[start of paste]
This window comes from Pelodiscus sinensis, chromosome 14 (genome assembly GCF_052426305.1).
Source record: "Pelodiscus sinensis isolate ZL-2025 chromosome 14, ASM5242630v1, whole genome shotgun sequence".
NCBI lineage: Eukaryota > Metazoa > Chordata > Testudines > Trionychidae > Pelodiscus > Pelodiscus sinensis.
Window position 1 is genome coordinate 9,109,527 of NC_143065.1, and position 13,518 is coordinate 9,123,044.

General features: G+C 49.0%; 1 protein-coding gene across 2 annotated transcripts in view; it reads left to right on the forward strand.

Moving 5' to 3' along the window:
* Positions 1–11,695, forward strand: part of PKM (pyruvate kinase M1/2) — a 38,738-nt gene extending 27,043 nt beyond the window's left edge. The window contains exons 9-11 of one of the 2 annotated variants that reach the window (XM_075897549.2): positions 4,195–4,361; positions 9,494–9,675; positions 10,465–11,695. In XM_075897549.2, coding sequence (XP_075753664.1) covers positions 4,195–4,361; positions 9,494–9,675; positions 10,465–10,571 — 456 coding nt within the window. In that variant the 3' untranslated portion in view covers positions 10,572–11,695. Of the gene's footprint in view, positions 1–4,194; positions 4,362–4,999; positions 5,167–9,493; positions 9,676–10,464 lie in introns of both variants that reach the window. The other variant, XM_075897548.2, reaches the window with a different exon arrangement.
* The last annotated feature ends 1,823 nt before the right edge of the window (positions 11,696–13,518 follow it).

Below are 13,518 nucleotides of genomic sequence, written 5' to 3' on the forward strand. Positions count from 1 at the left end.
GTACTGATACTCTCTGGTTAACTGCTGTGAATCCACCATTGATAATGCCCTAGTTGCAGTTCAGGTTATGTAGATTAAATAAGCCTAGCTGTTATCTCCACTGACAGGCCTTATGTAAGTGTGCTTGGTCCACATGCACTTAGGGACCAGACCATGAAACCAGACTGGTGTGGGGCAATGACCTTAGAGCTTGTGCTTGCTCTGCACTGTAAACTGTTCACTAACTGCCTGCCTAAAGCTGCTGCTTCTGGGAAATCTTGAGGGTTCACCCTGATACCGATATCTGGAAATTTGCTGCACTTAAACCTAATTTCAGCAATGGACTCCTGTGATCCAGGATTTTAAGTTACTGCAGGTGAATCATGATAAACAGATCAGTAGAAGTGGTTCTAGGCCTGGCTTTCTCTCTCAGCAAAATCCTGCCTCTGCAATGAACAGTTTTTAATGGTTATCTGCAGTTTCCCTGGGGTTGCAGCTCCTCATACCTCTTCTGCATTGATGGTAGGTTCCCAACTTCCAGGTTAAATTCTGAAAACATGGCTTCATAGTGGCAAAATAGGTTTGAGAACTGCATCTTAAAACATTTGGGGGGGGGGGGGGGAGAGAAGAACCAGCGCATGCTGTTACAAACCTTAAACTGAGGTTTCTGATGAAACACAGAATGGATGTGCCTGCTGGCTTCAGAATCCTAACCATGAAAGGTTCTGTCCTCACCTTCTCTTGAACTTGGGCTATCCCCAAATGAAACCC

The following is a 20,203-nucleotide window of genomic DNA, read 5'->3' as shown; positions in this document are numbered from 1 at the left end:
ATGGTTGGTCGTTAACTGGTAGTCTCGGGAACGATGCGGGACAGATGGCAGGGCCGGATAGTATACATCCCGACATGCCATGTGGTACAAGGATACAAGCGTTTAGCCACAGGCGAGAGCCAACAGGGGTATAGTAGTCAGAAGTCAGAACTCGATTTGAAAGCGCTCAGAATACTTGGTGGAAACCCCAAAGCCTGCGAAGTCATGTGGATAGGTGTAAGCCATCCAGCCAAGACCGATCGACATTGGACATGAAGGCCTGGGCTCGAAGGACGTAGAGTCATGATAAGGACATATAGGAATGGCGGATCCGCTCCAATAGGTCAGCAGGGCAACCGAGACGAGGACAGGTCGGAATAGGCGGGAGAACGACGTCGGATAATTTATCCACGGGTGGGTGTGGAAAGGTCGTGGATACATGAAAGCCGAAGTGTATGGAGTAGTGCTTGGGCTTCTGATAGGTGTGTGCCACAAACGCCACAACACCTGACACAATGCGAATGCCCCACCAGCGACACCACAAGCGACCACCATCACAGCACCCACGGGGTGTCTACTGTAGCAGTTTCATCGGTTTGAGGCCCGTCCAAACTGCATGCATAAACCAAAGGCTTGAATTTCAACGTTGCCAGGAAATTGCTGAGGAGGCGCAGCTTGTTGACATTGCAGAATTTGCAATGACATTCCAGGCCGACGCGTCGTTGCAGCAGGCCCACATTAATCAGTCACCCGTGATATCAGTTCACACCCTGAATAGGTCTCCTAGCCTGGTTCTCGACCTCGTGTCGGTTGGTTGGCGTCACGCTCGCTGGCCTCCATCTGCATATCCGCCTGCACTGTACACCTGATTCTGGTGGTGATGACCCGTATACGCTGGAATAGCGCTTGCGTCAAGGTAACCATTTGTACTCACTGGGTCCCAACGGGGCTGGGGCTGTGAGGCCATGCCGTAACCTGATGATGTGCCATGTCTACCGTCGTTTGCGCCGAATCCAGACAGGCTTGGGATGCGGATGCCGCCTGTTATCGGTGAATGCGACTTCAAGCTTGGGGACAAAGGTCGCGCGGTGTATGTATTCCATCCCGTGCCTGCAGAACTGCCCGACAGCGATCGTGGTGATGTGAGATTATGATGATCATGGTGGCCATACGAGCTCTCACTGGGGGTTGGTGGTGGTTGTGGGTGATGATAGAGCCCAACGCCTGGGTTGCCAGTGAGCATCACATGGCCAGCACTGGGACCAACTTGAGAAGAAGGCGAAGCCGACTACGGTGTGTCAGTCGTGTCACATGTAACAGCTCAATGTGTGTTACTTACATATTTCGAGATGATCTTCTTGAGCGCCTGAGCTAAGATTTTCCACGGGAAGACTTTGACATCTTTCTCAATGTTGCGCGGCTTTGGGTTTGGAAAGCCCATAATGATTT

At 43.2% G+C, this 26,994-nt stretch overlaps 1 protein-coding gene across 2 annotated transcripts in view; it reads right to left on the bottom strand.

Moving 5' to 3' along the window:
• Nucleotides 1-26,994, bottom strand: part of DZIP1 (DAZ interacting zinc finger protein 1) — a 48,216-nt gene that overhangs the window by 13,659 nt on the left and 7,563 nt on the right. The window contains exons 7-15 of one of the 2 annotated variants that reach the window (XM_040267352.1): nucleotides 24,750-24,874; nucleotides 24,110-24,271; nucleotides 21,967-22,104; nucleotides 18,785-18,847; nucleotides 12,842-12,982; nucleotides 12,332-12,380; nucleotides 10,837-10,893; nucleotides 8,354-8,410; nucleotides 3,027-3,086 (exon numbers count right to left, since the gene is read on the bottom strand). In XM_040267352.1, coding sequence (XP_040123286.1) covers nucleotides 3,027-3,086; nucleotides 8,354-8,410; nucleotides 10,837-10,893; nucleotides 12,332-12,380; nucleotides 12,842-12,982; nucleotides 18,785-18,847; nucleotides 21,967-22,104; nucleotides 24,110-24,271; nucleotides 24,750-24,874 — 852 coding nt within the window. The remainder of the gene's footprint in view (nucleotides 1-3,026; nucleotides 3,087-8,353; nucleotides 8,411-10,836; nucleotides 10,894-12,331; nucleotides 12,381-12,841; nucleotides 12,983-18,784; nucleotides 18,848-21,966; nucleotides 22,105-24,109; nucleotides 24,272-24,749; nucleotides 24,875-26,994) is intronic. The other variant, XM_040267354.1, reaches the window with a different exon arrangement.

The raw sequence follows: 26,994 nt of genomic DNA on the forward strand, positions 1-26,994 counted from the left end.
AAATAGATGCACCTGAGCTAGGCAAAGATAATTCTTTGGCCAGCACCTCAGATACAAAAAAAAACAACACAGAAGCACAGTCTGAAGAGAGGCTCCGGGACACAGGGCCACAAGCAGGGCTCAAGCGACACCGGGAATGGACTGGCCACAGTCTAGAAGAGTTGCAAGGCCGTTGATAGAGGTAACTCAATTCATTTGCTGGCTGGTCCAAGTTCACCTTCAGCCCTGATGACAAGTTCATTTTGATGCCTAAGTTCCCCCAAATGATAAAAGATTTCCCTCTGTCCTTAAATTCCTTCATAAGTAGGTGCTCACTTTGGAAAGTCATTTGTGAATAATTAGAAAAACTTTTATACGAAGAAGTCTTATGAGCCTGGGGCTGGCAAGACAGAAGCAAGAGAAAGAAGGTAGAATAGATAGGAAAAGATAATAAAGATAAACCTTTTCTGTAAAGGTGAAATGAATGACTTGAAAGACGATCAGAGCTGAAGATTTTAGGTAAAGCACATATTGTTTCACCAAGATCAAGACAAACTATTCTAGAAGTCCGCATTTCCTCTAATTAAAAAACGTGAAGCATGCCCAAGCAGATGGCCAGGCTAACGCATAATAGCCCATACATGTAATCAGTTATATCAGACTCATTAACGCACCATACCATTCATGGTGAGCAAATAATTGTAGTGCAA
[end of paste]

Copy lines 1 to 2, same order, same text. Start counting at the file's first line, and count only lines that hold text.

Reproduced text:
This window comes from Pelodiscus sinensis, chromosome 14 (genome assembly GCF_052426305.1).
Source record: "Pelodiscus sinensis isolate ZL-2025 chromosome 14, ASM5242630v1, whole genome shotgun sequence".